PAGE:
The explorer's goal is to interact with and explore their partner's body for their own interest. The explorer should focus on temperature (warmer vs. cooler), texture (smooth, rough), and pressure (hard vs. soft) of all the parts of the body. Try to experiment with different types of touch, perhaps using massage oils or talcum powders on different parts of the body. The face, neck, shoulders, back, stomach, arms, and legs can be explored, remembering to avoid any overt sexual contact. Don't think about anything else either (e.g., shopping list, kids, work). Instead, you'll have a specific focus. Don’t worry about having to redirect your focus frequently. In fact, the more frequently you find your mind wandering from temperature, texture, or pressure and re-direct yourself back the better. ESPECIALLY, don't think about how it feels to your partner. Get right back to temperature, texture, and pressure. It is not your job to get into you partner's head to figure out what they want; the goal of this exercise is to focus on your own sensations.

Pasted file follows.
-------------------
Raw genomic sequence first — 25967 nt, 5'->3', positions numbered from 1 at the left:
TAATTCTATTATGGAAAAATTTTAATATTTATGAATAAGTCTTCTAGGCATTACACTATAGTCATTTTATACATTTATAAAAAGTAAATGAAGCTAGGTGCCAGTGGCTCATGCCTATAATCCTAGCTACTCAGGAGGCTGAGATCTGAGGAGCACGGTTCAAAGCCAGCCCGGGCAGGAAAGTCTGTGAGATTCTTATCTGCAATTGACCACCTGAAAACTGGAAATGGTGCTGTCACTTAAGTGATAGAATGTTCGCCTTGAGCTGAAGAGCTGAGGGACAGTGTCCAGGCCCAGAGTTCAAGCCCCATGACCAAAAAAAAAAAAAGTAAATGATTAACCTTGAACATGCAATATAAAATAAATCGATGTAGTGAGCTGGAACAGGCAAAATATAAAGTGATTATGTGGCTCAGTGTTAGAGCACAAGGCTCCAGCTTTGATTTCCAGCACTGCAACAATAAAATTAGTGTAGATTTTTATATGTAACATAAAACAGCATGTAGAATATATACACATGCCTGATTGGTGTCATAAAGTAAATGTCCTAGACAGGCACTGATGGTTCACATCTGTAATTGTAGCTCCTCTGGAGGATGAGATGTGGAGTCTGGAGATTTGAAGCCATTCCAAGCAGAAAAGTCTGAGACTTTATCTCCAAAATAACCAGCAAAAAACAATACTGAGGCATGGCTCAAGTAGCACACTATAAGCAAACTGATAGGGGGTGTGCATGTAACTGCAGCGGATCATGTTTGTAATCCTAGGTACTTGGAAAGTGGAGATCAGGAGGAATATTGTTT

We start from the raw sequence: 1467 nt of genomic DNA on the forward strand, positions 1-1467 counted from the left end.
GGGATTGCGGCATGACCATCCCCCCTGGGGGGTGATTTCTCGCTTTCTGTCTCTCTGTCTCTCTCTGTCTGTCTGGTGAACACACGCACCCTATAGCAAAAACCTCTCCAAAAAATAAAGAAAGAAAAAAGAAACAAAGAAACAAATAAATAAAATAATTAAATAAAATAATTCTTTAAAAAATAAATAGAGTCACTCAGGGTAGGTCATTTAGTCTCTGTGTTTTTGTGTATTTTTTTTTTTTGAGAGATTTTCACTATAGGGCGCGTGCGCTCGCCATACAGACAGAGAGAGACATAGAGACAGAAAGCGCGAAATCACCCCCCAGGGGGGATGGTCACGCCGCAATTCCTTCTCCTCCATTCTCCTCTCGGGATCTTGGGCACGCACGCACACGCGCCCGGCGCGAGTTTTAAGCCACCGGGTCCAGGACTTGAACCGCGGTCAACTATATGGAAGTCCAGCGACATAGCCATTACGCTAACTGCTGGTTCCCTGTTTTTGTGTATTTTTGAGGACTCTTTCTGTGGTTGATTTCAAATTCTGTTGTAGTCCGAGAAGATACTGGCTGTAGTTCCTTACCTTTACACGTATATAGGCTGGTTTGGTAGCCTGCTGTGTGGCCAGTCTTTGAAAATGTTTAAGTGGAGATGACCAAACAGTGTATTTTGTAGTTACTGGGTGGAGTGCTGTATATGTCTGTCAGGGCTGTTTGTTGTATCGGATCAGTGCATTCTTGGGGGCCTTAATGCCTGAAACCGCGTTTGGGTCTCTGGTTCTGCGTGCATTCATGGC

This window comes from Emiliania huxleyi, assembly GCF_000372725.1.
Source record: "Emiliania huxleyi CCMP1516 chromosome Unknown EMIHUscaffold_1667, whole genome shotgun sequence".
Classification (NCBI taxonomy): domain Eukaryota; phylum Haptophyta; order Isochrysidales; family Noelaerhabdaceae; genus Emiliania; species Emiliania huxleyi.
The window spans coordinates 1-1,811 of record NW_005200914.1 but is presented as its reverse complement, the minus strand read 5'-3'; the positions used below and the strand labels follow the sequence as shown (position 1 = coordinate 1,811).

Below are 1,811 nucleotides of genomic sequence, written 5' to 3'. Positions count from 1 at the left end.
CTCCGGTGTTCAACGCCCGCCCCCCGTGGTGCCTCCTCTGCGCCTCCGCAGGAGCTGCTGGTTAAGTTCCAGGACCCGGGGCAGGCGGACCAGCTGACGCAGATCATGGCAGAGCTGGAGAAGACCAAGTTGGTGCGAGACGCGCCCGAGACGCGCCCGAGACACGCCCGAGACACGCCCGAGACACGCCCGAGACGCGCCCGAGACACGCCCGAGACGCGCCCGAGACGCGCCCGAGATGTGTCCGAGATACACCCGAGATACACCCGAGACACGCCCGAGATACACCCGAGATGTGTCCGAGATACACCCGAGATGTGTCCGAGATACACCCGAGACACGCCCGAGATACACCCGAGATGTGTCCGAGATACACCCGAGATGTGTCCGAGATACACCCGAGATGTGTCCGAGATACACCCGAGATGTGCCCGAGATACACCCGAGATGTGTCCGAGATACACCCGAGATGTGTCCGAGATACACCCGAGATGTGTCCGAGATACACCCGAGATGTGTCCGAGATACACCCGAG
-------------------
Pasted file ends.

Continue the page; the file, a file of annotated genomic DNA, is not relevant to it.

The person who is receiving should just relax and concentrate on enjoying the experience. Concentrate on how you are feeling and what types of touch you find pleasurable and the parts of your body where you enjoy being touched. If your partner uses some form of contact that you do not find pleasurable (i.e. results in pain or discomfort), it is important to communicate this in a sensitive and positive way. Gradually, you will find these exercises easier to do and we realize that you may find them difficult at first… but please try really hard to make them work.

After you have had your turn at being the explorer or receiver for about 10 minutes, it is time to change over. We suggest that you take it in turns as to who will be the explorer each time you practice these exercises. Then, try to make each session last about 40 minutes, which should give you both 2 chances at being the explorer and receiver. One last point: you are welcome to do less of this exercise but not more. Occasionally, you may feel tempted to break the rules and move on to include sexual areas of the body or even to take part in sexual intercourse. Please try not to do this, as it goes against the whole aim of the exercises. The aim is not to become sexually aroused, but to allow you to practice these focusing exercises in a relaxed way, where you do not feel pressured at all to take part in sexual activities.

Enjoy!

 

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Designed, Developed and Maintain by Catherine Park